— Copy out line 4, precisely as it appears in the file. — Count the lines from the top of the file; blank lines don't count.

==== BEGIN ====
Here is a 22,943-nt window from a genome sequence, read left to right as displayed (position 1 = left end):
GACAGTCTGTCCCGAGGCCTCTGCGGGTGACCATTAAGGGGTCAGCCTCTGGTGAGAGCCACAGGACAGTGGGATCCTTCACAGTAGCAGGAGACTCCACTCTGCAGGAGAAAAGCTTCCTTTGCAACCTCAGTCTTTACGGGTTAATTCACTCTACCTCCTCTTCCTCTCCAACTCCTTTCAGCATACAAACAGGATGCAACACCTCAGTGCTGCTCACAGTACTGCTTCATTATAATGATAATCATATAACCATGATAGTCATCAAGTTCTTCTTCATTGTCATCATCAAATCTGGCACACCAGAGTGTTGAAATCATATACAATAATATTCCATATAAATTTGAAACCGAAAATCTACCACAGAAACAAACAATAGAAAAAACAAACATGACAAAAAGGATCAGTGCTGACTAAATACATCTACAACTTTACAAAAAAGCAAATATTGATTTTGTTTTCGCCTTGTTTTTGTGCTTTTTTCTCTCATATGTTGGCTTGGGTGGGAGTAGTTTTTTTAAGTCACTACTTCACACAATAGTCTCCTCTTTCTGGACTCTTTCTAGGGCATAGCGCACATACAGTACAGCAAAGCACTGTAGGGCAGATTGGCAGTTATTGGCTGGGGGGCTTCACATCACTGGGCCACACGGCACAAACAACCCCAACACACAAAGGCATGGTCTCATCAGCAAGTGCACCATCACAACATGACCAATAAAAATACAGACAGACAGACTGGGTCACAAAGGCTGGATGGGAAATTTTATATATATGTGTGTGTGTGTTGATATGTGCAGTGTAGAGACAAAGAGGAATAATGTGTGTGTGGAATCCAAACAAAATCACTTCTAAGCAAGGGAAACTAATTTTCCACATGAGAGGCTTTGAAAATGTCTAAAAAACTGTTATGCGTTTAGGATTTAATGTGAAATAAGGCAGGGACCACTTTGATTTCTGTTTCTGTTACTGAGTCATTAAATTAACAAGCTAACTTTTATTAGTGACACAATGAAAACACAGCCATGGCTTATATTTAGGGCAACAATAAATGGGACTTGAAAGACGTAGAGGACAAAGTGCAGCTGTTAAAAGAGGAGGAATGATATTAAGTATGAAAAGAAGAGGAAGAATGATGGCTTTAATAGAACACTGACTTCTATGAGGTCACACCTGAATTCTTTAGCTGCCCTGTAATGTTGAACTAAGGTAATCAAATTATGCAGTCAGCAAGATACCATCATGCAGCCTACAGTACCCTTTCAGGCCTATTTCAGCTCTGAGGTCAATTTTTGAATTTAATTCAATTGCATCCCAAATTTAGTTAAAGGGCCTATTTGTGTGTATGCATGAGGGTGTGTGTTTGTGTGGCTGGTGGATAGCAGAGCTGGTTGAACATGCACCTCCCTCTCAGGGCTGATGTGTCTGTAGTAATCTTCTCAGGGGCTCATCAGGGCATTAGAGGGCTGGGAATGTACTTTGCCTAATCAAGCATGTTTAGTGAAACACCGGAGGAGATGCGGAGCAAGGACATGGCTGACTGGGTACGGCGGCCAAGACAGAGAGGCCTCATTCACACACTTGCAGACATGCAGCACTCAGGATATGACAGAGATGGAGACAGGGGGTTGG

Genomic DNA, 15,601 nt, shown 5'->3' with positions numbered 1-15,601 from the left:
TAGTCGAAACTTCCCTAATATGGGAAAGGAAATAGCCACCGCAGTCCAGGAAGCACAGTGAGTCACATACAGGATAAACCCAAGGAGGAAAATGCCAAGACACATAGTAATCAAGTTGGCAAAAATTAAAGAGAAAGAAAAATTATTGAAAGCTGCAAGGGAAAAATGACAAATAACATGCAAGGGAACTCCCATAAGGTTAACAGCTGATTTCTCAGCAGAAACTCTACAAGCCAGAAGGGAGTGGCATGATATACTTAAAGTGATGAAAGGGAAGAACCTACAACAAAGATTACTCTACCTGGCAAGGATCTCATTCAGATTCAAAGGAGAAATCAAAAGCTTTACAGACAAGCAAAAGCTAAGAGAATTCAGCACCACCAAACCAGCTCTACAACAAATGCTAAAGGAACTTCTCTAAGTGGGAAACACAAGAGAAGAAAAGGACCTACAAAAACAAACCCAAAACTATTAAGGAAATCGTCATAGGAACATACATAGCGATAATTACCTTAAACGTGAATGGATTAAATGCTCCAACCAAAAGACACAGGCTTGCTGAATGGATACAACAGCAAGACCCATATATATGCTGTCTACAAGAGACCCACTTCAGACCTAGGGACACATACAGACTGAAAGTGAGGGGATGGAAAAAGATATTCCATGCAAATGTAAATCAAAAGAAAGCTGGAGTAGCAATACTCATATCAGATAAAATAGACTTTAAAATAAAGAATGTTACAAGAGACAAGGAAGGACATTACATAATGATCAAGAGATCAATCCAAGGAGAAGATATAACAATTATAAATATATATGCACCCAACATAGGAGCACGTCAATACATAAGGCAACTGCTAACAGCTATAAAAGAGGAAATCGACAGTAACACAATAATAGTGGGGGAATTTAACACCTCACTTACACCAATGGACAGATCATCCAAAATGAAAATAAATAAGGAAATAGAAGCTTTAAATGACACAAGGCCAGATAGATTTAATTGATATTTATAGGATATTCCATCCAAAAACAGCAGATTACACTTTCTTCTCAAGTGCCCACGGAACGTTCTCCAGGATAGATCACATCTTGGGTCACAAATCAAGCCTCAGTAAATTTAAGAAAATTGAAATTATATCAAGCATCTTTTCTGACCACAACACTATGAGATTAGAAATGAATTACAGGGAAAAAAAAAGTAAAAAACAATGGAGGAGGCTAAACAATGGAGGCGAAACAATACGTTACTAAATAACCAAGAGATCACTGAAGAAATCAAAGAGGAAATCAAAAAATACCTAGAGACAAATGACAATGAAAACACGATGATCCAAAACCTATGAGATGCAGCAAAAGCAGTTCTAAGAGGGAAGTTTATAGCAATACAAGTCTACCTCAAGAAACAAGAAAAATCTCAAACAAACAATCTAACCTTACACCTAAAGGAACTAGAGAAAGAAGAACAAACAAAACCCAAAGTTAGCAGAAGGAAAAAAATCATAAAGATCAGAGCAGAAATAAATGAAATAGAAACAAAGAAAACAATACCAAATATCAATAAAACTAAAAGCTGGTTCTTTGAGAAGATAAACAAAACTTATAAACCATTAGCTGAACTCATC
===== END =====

TAGTCGAAACTTCCCTAATATGGGAAAGGAAATAGCCACCGCAGTCCAGGAAGCACAGTGAGTCACATACAGGATAAACCCAAGGAGGAAAATGCCAAGACACATAGTAATCAAGTTGGCAAAAATTAAAGAGAAAGAAAAATTATTGAAAGCTGCAAGGGAAAAATGACAAATAACATGCAAGGGAACTCCCATAAGGTTAACAGCTGATTTCTCAGCAGAAACTCTACAAGCCAGAAGGGAGTGGCATGATATACTTAAAGTGATGAAAGGGAAGAACCTACAACAAAGATTACTCTACCTGGCAAGGATCTCATTCAGATTCAAAGGAGAAATCAAAAGCTTTACAGACAAGCAAAAGCTAAGAGAATTCAGCACCACCAAACCAGCTCTACAACAAATGCTAAAGGAACTTCTCTAAGTGGGAAACACAAGAGAAGAAAAGGACCTACAAAAACAAACCCAAAACTATTAAGGAAATCGTCATAGGAACATACATAGCGATAATTACCTTAAACGTGAATGGATTAAATGCTCCAACCAAAAGACACAGGCTTGCTGAATGGATACAACAGCAAGACCCATATATATGCTGTCTACAAGAGACCCACTTCAGACCTAGGGACACATACAGACTGAAAGTGAGGGGATGGAAAAAGATATTCCATGCAAATGTAAATCAAAAGAAAGCTGGAGTAGCAATACTCATATCAGATAAAATAGACTTTAAAATAAAGAATGTTACAAGAGACAAGGAAGGACATTACATAATGATCAAGAGATCAATCCAAGGAGAAGATATAACAATTATAAATATATATGCACCCAACATAGGAGCACGTCAATACATAAGGCAACTGCTAACAGCTATAAAAGAGGAAATCGACAGTAACACAATAATAGTGGGGGAATTTAACACCTCACTTACACCAATGGACAGATCATCCAAAATGAAAATAAATAAGGAAATAGAAGCTTTAAATGACACAAGGCCAGATAGATTTAATTGATATTTATAGGATATTCCATCCAAAAACAGCAGATTACACTTTCTTCTCAAGTGCCCACGGAACGTTCTCCAGGATAGATCACATCTTGGGTCACAAATCAAGCCTCAGTAAATTTAAGAAAATTGAAATTATATCAAGCATCTTTTCTGACCACAACACTATGAGATTAGAAATGAATTACAGGGAAAAAAAAAGTAAAAAACAATGGAGGAGGCTAAACAATGGAGGCGAAACAATACGTTACTAAATAACCAAGAGATCACTGAAGAAATCAAAGAGGAAATCAAAAAATACCTAGAGACAAATGACAATGAAAACACGATGATCCAAAACCTATGAGATGCAGCAAAAGCAGTTCTAAGAGGGAAGTTTATAGCAATACAAGTCTACCTCAAGAAACAAGAAAAATCTCAAACAAACAATCTAACCTTACACCTAAAGGAACTAGAGAAAGAAGAACAAACAAAACCCAAAGTTAGCAGAAGGAAAAAAATCATAAAGATCAGAGCAGAAATAAATGAAATAGAAACAAAGAAAACAATACCAAATATCAATAAAACTAAAAGCTGGTTCTTTGAGAAGATAAACAAAACTTATAAACCATTAGCTGAACTCATC